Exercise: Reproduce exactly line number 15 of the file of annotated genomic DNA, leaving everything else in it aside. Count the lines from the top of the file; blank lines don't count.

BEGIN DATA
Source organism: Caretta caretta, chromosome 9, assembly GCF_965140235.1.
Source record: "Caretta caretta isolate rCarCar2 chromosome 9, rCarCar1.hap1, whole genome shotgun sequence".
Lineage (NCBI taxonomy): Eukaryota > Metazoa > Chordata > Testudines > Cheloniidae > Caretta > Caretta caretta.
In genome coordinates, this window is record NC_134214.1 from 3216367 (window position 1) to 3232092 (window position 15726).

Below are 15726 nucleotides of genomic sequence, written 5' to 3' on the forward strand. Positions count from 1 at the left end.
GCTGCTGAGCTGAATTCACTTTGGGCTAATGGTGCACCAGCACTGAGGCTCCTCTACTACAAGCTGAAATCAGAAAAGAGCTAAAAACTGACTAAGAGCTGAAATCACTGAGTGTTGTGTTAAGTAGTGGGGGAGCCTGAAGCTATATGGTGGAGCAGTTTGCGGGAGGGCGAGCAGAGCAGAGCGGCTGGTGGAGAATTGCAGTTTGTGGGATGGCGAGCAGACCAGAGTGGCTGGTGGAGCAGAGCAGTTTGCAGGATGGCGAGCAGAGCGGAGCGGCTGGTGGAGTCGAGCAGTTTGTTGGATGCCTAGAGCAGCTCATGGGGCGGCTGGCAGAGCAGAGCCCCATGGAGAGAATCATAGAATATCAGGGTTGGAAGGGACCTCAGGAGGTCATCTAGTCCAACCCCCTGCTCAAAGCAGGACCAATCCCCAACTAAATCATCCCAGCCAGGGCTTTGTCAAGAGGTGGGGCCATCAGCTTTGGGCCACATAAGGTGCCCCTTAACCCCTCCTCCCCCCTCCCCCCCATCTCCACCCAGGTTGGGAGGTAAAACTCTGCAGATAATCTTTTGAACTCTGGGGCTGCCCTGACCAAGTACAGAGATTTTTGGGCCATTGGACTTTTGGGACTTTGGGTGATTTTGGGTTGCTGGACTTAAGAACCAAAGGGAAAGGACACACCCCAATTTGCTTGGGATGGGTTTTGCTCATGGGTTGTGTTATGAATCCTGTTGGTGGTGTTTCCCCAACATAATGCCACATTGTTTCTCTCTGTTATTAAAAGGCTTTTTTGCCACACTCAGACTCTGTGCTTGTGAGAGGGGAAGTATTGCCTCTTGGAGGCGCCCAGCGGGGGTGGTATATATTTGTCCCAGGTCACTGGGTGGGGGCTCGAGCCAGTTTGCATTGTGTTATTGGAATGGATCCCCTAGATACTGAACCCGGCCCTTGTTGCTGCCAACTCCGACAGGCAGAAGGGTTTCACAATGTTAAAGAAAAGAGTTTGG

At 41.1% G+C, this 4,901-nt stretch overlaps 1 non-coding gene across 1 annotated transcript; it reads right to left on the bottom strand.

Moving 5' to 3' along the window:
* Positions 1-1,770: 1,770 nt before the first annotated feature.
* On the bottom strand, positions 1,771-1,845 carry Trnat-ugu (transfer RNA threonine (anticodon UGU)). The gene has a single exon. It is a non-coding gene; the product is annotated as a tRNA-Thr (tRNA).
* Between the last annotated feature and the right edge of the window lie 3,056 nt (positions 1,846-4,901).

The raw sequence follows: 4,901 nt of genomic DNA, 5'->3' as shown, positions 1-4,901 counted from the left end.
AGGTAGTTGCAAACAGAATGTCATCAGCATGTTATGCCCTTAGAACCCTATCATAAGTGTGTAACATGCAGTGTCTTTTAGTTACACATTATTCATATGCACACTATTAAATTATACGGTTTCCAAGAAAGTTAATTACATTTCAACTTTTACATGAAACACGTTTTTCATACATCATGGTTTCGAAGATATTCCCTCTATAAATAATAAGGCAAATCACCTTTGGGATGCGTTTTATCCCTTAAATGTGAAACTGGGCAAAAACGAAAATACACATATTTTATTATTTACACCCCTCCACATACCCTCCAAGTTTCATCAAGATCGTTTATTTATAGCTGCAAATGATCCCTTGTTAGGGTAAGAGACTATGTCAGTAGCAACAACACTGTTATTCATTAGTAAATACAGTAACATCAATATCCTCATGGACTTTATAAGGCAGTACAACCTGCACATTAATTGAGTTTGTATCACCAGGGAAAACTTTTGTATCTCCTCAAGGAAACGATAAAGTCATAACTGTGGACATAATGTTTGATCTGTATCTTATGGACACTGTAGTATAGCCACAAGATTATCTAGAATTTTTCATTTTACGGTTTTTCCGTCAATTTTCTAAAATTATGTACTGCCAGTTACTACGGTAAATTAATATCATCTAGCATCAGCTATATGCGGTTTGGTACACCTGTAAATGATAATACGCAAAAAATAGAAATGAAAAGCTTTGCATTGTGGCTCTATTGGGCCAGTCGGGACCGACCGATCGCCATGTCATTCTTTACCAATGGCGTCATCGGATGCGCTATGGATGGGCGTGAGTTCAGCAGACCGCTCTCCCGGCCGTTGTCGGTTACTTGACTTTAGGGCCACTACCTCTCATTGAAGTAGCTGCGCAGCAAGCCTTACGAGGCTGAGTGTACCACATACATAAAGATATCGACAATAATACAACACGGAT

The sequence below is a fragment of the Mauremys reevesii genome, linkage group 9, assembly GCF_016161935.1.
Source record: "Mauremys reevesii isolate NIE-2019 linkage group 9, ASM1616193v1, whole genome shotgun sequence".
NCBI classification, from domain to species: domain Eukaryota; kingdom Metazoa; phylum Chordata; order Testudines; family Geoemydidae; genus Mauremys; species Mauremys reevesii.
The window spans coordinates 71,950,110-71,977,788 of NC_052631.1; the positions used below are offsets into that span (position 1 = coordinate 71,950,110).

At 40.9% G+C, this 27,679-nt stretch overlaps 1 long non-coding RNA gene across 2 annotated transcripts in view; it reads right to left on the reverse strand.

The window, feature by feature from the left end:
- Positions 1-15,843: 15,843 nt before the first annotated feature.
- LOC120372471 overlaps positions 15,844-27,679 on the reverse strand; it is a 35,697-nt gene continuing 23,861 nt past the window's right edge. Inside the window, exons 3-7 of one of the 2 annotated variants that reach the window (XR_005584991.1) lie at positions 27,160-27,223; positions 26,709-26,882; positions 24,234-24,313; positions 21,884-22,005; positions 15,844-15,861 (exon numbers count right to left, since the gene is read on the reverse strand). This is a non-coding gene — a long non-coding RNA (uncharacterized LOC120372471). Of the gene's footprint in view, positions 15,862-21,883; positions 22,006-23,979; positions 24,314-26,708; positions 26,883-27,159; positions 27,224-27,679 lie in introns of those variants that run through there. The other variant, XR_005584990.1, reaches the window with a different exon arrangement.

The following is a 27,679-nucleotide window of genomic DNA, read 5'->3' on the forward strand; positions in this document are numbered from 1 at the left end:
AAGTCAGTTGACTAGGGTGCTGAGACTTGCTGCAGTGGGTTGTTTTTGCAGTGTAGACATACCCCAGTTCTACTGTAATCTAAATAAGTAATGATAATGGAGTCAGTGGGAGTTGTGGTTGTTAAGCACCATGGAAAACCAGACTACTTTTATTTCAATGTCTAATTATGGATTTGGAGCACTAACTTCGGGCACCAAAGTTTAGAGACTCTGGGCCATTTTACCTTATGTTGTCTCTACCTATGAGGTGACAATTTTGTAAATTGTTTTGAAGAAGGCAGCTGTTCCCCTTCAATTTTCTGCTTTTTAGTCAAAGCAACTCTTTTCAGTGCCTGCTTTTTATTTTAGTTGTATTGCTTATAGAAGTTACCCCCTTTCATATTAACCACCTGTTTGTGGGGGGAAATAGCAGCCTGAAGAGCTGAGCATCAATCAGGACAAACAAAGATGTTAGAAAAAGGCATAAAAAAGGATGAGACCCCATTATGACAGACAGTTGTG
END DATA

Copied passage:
Source record: "Mauremys reevesii isolate NIE-2019 linkage group 9, ASM1616193v1, whole genome shotgun sequence".